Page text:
Authors: Crisian Ghinea, Ciprian Ciucu, Tudor Cojocariu
The Romanian Center for European Policies (CRPE) and the Foreign Policy Association (APE) Chisinau are launching the report Moldova scores 8,6 out of 10 for implementing the Action Plan on Visa Liberalization (1st Phase).
The authors have evaluated the progress made by the Republic of Moldova while implementing the National Action Plan on Visa Liberalization. The agreed Action Plan has two phases and the CRPE – APE evaluation refers to the sub-actions comprised in the first phase. From the total of 163 sub-actions, the evaluation shows that Moldova has accomplished 76% and another 10% are almost accomplished. This means that the total score rises to 86%.
The EU should take the decision concerning passing to the second phase. The authors are calling the Commission to recommend passing to the second phase on the basis of the results so far. Bringing the rewards closer (liberalizing visa regime) will increase the probability to adopt the necessary measures from both fields. The Action Plan entails complex and delicate reforms (for example, reforming coercive institutions), while existing the risk that reforms in other fields could be delayed because of postponing the transition to the second phase.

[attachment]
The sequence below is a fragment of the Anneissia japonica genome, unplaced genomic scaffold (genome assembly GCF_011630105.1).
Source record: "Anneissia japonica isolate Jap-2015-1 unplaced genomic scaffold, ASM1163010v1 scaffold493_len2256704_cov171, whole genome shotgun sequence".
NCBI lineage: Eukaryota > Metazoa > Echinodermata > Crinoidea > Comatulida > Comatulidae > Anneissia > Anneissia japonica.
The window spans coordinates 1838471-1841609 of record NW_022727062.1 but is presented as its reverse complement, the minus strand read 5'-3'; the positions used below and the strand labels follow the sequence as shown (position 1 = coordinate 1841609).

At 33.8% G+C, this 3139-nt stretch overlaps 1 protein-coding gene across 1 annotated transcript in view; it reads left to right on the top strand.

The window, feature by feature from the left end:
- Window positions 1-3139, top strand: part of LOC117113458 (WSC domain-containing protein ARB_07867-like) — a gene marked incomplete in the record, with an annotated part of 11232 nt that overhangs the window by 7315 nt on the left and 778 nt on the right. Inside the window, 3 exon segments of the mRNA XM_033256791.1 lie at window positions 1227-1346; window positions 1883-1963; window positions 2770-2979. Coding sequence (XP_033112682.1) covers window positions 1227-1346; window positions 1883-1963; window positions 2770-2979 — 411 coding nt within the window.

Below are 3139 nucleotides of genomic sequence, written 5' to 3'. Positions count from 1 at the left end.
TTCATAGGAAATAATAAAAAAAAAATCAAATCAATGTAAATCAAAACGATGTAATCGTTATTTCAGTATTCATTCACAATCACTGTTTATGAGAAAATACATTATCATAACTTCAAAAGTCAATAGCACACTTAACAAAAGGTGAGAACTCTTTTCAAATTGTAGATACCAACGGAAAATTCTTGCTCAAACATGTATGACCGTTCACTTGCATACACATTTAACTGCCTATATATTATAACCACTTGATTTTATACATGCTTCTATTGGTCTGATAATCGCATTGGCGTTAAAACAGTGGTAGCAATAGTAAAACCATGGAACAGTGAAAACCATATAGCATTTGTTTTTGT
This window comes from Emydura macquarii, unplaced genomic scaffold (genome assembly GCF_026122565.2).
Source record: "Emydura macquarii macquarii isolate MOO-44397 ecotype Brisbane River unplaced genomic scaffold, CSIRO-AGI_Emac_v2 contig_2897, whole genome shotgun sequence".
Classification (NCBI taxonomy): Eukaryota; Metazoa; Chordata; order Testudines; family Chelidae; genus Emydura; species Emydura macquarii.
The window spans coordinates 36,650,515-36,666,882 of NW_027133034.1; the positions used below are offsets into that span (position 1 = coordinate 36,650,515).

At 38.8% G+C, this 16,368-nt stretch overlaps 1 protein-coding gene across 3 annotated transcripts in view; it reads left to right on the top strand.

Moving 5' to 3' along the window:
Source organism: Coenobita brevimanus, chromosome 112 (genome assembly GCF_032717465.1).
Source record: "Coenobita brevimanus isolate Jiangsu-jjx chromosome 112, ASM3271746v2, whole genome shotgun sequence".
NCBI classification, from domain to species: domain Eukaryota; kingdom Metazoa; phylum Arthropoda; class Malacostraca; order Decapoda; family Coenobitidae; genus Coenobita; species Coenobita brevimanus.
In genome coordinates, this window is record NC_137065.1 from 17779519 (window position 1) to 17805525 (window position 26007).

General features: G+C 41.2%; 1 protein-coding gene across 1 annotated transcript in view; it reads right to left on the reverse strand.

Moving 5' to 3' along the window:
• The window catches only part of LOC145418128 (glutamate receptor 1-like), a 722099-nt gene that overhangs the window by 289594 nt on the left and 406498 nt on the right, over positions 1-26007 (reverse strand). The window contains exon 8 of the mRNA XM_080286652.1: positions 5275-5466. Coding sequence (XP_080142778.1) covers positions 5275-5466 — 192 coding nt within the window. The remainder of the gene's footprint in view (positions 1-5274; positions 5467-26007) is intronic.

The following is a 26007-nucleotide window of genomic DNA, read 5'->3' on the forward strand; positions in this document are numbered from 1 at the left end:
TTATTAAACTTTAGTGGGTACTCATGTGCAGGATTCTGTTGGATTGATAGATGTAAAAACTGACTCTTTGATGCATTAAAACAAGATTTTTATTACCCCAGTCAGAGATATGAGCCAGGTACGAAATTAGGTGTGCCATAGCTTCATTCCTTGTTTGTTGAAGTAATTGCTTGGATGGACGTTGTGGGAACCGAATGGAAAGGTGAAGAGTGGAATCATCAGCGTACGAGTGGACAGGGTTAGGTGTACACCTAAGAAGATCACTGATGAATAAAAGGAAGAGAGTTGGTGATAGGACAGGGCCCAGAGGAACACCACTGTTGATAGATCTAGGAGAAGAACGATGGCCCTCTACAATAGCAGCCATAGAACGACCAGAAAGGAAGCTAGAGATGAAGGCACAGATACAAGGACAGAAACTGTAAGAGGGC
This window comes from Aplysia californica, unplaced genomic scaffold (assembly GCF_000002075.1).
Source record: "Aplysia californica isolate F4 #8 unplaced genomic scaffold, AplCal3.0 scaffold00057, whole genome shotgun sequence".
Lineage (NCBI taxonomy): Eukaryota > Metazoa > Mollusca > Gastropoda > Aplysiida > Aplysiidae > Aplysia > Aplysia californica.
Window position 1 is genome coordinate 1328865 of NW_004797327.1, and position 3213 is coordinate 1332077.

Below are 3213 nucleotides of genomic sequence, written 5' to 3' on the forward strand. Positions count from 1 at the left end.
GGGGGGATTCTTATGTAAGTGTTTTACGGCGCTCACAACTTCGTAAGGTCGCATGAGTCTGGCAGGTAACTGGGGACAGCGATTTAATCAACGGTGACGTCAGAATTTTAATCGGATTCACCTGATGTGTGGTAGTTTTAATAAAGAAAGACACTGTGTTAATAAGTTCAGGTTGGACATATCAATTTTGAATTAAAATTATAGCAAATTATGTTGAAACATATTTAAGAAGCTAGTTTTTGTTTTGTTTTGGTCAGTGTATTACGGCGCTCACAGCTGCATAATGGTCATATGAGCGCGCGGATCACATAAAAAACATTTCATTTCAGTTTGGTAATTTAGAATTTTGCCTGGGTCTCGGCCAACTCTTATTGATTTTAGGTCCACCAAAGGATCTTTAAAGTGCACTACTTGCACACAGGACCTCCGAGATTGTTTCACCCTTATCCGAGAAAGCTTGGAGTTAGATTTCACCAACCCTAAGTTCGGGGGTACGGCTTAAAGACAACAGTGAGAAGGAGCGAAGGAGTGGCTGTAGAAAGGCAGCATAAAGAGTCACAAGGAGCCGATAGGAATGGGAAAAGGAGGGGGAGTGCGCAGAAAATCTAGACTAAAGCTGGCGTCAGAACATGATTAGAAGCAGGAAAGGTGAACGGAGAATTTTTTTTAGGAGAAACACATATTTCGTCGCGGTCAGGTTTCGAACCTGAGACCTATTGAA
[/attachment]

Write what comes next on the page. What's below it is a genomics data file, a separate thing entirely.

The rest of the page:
Republic of Moldova is the most advanced state from the Eastern Partnership, in which concerns the visa dialogue. Consequently, the EU should give a political sign for the region. Tensioning the EU-Ukraine relation puts Moldova in the position of the only state from the EaP in which pro-European orientation is consistent and generates internal reforms. Nevertheless, Chisinau is marked by a significant skepticism regarding the will of the EU to provide new changes. This attitude has to be stopped, as the report recommends.
The CRPE – APE comprises also the following:
– a comparison between the evolution of the Western Balkan states and Moldova concerning the visa issue (mostly regarding the non-discrimination law).
– an analysis of the way in which decisions are made in Brussels (authors show that involving the European Parliament in the co-decision procedure could be an advantage for Moldova).
The report draws the attention upon the non-corruption policies, this being a field where the EU should invest more political credibility (at least as many it has invested in the field of non-discrimination legislation).
The anti-corruption topic is rather popular in Moldova, meaning that a more in depth involvement of the EU would generate effects.
The report is available here.
The video from the launching public conference in Chisinau can be viewed here.